Jon Schnaars at Anxiety, Addiction and Depression Treatments comments on recent research looking at the questionable use of "check-list" questionnaires in psychiatric diagnosis and arbitrary exclusion criteria in Checklists Often Fail to Address Important Aspects of Depression Diagnosis. Dr Anonymous takes another look in is depression really depression ?

Miscellany and Mirth

Aaaaaah...Dr ? Are you Ok ?

Dancing Bare gives us a taste of Gilbert and Sullivan with an ode to Dr. Mom.

Roy of Shrink Rap gives an emotive, heartwarming view of the necessity of humour in preserving sanity in the face of tragedy in laughter is a drug. Dr Dork couldn't agree more. Ijeoma Eleazu reminds us that April is national humour month for American readers.

Dr Karen Little, a South African intern, of Just Up the Dose, shares with us some stomach churning experiences in a post succinctly titled ew.

Dr J of Northmed does some brain-twisting with medical acronymony

Nurse Ratched shares with us some outstanding additions to her vast collection of medical pulp fiction. Ah, those were the days....

What ? Time for my sponge bath already ?

In Parting

Charity Doc shares an ode dedicated to the much admired Barbados Butterfly whose wings have been sadly clipped.

It is common knowledge, after some dubious leakage to a major Australian newspaper, that Dr Barb was (in this Dork's, and many others opinions) inappropriately reprimanded by her hospital administration. Dr Dork recalls his many 100+ hour weeks from his hospital training days. Even back then many administrators preferred to deny the ridiculously unsafe hours many doctors worked. Unsafe for patients and doctors both. Dr Dork suspects this is what got Dr Barb in trouble...but we will, sadly, possibly never know.

Dr Dork has badgered Dr Barb into providing an "approved statement", which follows.

Dear Blogosphere,

Thanks to everyone for your well wishes, kind words, expressions of concern
and thoughtful tributes in recent weeks – I was amazed to realise the extent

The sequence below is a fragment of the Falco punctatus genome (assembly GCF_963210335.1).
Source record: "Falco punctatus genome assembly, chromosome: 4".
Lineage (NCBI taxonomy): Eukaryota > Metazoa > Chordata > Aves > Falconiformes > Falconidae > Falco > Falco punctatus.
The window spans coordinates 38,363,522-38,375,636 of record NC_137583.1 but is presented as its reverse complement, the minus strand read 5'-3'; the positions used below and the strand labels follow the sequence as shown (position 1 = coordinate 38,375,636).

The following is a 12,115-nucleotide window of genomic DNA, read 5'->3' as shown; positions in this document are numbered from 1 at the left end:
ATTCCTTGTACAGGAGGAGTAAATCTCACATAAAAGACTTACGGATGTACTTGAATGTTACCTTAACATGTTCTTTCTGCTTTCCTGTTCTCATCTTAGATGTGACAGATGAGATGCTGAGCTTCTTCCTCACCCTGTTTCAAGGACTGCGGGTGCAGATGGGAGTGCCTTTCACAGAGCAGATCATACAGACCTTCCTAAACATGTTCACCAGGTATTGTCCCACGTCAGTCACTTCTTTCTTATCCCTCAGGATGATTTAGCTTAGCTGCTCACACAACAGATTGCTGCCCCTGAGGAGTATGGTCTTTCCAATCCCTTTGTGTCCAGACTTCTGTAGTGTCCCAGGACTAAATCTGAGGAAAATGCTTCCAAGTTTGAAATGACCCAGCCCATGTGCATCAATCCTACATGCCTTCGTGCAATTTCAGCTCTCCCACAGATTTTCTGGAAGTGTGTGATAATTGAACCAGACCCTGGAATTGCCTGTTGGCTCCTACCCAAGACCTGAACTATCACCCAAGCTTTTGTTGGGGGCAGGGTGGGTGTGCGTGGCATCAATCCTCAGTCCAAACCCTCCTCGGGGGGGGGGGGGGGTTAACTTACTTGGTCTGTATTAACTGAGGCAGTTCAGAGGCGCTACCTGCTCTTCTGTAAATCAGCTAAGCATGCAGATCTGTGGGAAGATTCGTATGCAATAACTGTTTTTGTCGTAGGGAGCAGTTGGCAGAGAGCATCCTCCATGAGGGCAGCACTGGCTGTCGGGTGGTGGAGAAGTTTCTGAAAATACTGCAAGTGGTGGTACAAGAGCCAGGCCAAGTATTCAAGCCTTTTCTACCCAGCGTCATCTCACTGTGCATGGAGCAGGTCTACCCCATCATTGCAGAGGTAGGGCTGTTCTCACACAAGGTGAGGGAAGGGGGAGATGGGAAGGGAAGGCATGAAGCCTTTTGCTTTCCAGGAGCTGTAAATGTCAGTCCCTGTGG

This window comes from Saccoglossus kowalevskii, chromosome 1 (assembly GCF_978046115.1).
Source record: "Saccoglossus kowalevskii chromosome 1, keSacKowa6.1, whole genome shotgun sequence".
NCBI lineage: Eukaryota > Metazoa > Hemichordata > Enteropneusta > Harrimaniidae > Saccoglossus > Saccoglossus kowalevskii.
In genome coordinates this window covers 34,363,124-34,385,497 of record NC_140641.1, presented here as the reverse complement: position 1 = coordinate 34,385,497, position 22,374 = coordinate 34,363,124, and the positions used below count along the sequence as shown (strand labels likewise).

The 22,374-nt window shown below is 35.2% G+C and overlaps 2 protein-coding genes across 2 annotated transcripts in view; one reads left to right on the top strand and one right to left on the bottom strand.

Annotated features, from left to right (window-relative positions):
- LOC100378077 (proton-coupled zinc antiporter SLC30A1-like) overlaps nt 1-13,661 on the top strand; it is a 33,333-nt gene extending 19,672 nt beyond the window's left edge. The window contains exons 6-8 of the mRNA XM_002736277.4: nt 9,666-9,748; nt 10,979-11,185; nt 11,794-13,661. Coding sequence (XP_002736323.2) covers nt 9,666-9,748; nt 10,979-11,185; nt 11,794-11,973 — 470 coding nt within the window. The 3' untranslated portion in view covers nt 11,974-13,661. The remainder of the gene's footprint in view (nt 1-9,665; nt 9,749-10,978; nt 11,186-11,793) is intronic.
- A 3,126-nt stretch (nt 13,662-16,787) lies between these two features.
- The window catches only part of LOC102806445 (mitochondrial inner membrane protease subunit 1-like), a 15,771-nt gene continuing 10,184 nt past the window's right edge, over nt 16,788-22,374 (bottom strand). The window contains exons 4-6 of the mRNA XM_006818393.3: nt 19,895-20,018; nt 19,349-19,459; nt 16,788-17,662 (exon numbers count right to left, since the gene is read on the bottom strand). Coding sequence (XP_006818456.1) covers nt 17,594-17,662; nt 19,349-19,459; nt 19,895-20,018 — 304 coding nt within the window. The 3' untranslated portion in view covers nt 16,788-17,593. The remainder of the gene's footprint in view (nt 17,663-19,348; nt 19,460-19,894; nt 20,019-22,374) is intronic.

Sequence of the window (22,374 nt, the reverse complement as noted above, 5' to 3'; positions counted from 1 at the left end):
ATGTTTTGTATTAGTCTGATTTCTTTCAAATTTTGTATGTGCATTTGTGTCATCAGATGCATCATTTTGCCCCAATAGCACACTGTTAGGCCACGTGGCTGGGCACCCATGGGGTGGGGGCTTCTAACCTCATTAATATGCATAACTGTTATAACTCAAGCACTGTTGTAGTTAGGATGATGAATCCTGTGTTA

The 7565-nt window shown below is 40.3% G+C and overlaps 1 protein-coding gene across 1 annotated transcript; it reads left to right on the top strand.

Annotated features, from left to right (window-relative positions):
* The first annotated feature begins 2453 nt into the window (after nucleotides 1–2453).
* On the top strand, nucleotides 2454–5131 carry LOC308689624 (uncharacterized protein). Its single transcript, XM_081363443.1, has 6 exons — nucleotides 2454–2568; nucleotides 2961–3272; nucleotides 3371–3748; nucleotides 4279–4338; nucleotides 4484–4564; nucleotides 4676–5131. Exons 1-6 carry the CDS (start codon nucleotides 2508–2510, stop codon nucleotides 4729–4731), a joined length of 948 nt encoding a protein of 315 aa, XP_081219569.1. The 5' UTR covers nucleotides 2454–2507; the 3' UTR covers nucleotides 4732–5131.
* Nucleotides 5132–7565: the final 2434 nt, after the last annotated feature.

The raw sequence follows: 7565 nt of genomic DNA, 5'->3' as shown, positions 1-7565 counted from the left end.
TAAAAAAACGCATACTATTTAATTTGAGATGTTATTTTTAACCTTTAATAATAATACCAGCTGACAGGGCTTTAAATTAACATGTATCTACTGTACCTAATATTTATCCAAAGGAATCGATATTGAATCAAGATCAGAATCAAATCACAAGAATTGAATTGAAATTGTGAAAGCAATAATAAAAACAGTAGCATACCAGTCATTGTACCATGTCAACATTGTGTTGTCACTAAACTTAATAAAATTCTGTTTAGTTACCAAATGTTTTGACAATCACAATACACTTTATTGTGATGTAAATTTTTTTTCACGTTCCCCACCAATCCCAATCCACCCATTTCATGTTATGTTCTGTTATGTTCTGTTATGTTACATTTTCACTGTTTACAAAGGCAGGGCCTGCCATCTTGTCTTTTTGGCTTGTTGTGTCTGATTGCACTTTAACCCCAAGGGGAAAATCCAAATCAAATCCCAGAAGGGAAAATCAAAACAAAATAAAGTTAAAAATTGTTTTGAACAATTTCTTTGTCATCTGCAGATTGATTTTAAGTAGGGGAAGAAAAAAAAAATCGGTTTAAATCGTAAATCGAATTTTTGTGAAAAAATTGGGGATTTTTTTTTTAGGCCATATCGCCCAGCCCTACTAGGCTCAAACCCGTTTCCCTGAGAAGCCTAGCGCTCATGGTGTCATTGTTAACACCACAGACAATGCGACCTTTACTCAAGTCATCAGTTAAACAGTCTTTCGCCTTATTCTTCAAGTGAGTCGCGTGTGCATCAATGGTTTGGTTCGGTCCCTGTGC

to which the Barbados Butterfly blog had touched and inspired others since
its beginning in 2005. As the blogosphere has reported, the BB blog has been down since March 15th 2007.

The 2006 post “Tips For Surgical Intern #1” stated that in a bad situation
you can either leave it, reframe it, accept it or change it. In some
situations change is the only option. It may be daunting and difficult, but
that must not dissuade us from trying. Surgical training is necessarily
hard, but there are some paths that trainees should not have to walk. Long
term readers will recall my Darker Days series:

“I do know that as a profession we need to do better. We need to promote a
culture of safety. We need humane leaders - both clinicians and
administrators. We need to value our colleagues and create work environments
that we feel confident about and excited to be a part of.”

I am grateful that there are people who are both willing to accept the need
for change and willing to act. My blog is down and I shall miss sharing my
stories with you, but I sleep restfully (my pager notwithstanding!) and
continue to wield my scalpel with a smile. We live in exciting times.

“If nothing ever changed, there would be no butterflies.” – Anonymous.

Best wishes and much love to all,
Barbados Butterfly

That's all for this week. Next weeks edition of Grand Rounds will be hosted by The Fat Doctor.

Addendum: the pre-emptively curmudgeonly Dr Nick Genes interviewed Dr Dork for Medscape Pre-Rounds here.


Karen Little said...

Well done - Great Rounds. And thanks for including me ;)

Dr Dork said...

Hi Karen,
Blimey, that was quick !
Your post was very entertaining.

Emoticons are banned here. The Terminator T-1000 has been dispatched.

Kind regards

#1 Dinosaur said...

Excellent, as anticipated. Many thanks for including me in the fun, and especially thanks for letting us know that BB is ok. (Any linkage available to the "major Australian newspaper" leakage mentioned?)

Fat Doctor said...

So glad that BB is OK. Great job this Tuesday...I can only hope to measure up next week!

Dr Dork said...

Hi Dino

Follow the links within Barbs "approved statement".

Howdy FD,
My aim was purely not to 'stuff up' too badly. I did re-publish 4 times due to typos...d'oh! All the best for your 2nd edition.

Kind regards

Roy said...

Nice job, DrD. I particularly liked the way you included BB's "farewell" statement. Grand Rounds is a good forum to spread such news. And thanks for fixin' those typos!

Dr. A said...

Great job, and thanks for including me. I also enjoyed the farewell statement as well. BB will definitely be missed.

ChronicBabe said...

Love Grand Rounds today, Dr Dork - excellent work! Those pics are just in time...it's a big pain day over here at ChronicBabe HQ, and I was in desperate need of a laugh. Many thanks for your good work -